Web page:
….. School Inspector John Hewgill taught at Moosomin in 1890 with six in attendance, and William Rothwell, B.A. offered teacher training classes through 1892 and 1893 in Regina. These inaugural classes were “invitational”. James Grassick, pupil of Regina’s first school presented the first teacher’s certificate issued, January 20, 1891 at the Regina school district No. 4 50th re-union in 1935. Ken Horsman relates that Dr. David J. Goggin, former principal of the Winnipeg Normal School in 1884 was the inaugural principal of the North-West Territories Normal School in the spring of 1893 operating out of Regina’s Union School.

…..Before the Normal School is formally established under Goggin, fifty five teachers were provided with teachers training by school inspectors in the North West Territories. “The Regina Normal School was initially housed in the Regina Union School at Hamilton Street and 11th Avenue, (also known as “The White School”). Later the teaching college relocated to South Railway Avenue in the “Second Glasgow House”.

By 1896, there were 258 students enrolled in the Normal School programme, necessitating a move to Alexandra School according to a report prepared by Allan Duddridge. Goggin, born in Ontario, studied under Egerton Ryerson, an advocate of public education for all.

” On the importance of education generally we may remark it is as necessary as the light – it should be as common as water and as free as air. “  Egerton Ryerson Putman 1912

…..Teaching certificates and teacher training was compulsory for teachers in the North West Territories as of 1893 school legislation. Teachers hired came from Eastern Canada with teaching certificates if they were not trained at the superintendent classes.

Goggin was followed by D.P. McColl in 1903, the second principal of the Regina Normal School. According to the City of Regina archives, classes were held in the attic of the Union School on Hamilton Street and 11th Avenue as early as 1903. Erected in 1890, it was more commonly known as “The White School.” The Union School closed in 1905. It was torn down and replaced with Simpsons Department Store. Presently the Canada Trust Building is located on the old Union School site. Allan Duddridge states in his report, The Old Normal School: Heritage Assessment of Building and Site in Regina in comparison with Saskatoon and Moose Jaw that Normal School classes were held at Alexandra School on Hamilton Street in 1896 with an enrolment of 258 students, and the Union School was used before this time.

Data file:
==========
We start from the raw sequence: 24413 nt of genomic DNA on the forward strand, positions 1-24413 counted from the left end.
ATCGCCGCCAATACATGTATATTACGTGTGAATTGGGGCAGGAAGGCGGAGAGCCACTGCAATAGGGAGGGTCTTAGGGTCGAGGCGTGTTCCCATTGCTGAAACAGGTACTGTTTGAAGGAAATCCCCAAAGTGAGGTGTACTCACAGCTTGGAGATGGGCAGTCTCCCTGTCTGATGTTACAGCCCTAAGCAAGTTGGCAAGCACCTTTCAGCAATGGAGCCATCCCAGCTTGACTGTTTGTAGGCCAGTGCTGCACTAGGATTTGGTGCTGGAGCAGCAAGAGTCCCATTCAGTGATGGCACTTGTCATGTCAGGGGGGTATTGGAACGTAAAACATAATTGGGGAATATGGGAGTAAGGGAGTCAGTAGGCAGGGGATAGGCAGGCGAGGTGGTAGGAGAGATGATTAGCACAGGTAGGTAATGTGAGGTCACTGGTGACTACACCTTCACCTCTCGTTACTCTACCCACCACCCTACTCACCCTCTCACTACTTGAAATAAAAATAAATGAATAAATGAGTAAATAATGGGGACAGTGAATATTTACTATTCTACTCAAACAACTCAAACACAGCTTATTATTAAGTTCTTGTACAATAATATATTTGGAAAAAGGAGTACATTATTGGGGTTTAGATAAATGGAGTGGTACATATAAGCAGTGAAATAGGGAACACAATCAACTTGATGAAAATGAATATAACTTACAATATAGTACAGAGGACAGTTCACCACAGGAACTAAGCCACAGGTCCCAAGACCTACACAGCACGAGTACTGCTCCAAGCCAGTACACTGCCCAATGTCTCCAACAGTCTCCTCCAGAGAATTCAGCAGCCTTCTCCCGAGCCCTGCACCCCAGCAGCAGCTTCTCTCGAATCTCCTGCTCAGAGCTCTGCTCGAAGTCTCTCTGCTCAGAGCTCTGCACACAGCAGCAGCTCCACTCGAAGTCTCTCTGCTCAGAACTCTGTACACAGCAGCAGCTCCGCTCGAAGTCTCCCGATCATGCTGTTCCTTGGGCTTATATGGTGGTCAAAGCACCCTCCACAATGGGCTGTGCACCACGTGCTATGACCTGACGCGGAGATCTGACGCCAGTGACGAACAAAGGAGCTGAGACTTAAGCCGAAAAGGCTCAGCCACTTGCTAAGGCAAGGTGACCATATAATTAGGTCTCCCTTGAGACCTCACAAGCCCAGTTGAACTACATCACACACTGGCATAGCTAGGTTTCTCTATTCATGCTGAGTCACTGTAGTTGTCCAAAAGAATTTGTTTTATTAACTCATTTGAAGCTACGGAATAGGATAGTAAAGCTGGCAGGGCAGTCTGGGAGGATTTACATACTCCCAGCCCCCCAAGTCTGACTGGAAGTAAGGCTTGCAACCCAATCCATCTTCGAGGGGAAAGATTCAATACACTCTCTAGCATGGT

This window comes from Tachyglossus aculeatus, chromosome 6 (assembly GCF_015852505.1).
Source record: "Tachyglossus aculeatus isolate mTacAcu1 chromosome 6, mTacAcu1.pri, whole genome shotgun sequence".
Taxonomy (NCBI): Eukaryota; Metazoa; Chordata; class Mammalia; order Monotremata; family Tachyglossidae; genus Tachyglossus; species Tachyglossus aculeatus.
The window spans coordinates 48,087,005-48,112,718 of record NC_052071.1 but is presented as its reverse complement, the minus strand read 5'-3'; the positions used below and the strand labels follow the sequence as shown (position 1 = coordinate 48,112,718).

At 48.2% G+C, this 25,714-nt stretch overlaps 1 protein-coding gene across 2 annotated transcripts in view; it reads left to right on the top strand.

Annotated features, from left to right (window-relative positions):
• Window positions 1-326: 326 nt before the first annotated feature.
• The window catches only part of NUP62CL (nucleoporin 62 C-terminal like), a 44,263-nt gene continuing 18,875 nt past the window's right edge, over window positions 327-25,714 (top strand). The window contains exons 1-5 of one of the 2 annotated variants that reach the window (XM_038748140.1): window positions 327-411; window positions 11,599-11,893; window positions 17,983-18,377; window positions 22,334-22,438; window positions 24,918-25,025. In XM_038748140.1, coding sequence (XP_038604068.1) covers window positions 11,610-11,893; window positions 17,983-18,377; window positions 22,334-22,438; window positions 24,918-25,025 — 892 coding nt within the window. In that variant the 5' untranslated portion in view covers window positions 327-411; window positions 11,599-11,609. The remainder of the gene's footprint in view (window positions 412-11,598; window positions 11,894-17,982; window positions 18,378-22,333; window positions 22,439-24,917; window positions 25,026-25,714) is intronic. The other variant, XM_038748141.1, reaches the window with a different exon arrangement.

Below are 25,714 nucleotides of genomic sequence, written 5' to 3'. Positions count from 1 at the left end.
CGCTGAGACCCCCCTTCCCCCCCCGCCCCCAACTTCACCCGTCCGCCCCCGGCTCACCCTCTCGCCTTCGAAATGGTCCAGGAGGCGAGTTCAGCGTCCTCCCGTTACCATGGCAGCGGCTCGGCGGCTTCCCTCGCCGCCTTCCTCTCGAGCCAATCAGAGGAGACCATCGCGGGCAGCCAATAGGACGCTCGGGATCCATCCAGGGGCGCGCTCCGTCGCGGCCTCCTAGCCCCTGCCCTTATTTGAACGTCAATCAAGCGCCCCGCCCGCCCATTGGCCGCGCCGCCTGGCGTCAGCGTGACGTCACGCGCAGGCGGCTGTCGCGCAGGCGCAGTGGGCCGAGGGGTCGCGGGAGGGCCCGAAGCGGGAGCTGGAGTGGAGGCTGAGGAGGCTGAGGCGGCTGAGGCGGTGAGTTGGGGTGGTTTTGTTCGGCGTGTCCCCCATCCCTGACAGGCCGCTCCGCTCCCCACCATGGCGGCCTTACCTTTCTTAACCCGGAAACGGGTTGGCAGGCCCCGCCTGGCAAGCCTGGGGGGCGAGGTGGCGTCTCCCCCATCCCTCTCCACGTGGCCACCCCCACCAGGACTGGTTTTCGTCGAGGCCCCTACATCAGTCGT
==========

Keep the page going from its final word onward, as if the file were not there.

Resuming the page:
Alexandra School 1909 Postcard 13097: Rice Lewis, Alexandra School, Regina, Sask. (c1911)
Credit: Postcard 13097: Rice Lewis, Alexandra School, Regina, Sask. (c1911) PeelD.P. McColl was soon appointed the Deputy Commissioner of Education under J.A. Calder Minister of Education who then called upon McColl to assume the role as registrar of the newly forming University of Saskatchewan. Lieutenant Thomas E. Perrett became the principal in 1905 having joined the teaching staff in 1904.

…..The year that Saskatchewan became a province, ” 1905 there were 1,011 teachers employed in Saskatchewan; when Mr. Scott retired 5,677 were engaged in the teaching profession and today (1923) the number is over 7,000. In teacher training work, the province has also shown remarkable growth. In the year in which the province was formed 187 teachers were trained in the normal schools; 911 received training 11 years later, and 1,574 last year. [1922]” reminisced Premier Dunning, “the number of pupils grew during Mr. Scott’s Premiership from 25,191 to 125,590, or multiplied five times during the period. The number of pupils enrolled today (1923) is 183,329.”The Morning Leader 1923

It was in 1906 that the controversy began regarding the location for the University of Saskatchewan. Moose Jaw, Indian Head, Saskatoon, Prince Albert, and Regina each brought forward their case before the University committee to have the provincial University located in their locale. The University Act of 1907 passed by the legislature enabled this body the right to confer degrees in Saskatchewan. The vote on April 7, 1909 was cast in favour of Saskatoon.


The Regina Normal school was housed in Alexandra school / the Red School in 1909 when Perrett left to serve with the armed forces. Alexandra School, erected in 1896 was named the Red School, a moniker taken on from its red brick construction. The name changed to Alexandra School in 1906 according to the Regina Public Library. In 1914 it moved again as neighbours to the Regina College site at Broad Street and College Avenue, occupying the space now held by the Fine Arts Building of the University of Regina. Regina Heritage Walking Tours mention that the Regina Police Department was housed in the old Alexandra School in 1921.

Regina Normal School 1910 Post Card 2662 Normal School Valentine & Son's Publishing Co. Ltd. Normal School, Regina, Sask. (1910)